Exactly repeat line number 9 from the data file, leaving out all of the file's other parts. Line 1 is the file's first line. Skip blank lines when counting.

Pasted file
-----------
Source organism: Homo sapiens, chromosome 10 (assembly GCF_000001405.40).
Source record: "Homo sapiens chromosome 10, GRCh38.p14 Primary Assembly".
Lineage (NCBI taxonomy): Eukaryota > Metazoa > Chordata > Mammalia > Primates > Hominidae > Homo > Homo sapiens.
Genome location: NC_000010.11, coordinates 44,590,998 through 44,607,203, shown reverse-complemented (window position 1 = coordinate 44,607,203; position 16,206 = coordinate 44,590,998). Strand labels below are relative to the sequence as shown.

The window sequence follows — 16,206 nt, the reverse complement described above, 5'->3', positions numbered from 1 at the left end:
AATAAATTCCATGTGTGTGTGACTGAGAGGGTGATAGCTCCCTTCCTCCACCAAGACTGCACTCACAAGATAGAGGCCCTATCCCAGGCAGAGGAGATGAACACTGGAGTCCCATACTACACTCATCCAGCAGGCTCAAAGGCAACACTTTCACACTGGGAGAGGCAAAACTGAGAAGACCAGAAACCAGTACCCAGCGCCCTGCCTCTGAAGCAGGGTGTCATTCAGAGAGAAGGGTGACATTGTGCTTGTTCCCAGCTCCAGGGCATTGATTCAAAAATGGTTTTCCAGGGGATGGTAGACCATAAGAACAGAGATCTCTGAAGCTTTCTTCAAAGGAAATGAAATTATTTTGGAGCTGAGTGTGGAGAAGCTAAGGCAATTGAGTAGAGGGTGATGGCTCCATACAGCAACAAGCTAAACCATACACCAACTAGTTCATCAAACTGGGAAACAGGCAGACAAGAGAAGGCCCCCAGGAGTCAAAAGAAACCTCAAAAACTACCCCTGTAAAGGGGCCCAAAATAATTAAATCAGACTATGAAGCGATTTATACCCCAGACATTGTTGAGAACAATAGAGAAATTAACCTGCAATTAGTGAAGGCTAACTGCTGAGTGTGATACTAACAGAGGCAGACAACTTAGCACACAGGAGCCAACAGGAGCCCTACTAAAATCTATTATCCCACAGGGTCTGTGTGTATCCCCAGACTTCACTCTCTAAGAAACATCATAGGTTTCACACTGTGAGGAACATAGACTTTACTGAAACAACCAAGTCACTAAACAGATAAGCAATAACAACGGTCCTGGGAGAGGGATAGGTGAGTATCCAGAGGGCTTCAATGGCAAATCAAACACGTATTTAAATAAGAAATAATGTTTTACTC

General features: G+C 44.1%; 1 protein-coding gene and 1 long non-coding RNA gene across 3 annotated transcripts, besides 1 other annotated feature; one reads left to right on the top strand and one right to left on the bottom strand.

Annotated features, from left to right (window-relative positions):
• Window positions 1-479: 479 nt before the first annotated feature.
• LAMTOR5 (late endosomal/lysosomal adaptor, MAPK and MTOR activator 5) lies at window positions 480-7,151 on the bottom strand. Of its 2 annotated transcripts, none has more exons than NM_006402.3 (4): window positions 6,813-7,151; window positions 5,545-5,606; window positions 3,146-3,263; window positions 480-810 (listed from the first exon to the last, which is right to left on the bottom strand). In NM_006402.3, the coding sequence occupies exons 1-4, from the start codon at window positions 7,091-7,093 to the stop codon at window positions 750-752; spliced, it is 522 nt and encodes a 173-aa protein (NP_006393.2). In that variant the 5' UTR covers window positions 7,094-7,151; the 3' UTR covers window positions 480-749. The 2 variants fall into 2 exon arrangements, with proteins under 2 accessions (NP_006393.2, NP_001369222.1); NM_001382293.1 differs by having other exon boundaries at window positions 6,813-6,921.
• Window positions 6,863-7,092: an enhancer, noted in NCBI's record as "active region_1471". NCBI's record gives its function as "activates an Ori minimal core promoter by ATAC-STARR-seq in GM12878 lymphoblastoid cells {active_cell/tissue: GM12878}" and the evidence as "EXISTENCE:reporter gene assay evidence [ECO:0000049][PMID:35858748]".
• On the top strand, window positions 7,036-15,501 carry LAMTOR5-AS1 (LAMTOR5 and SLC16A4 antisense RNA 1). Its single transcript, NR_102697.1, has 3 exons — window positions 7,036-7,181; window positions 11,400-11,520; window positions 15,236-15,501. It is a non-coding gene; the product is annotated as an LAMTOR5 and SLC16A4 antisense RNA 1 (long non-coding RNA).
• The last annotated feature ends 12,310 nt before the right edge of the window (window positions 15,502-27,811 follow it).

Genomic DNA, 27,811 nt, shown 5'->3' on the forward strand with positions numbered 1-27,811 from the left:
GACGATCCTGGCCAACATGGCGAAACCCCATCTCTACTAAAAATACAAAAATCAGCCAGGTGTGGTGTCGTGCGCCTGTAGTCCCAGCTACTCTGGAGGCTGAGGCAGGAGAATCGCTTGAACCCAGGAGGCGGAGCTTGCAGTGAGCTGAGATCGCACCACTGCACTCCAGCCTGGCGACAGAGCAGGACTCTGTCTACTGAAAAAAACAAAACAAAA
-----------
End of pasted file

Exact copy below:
• Window positions 1-479: 479 nt before the first annotated feature.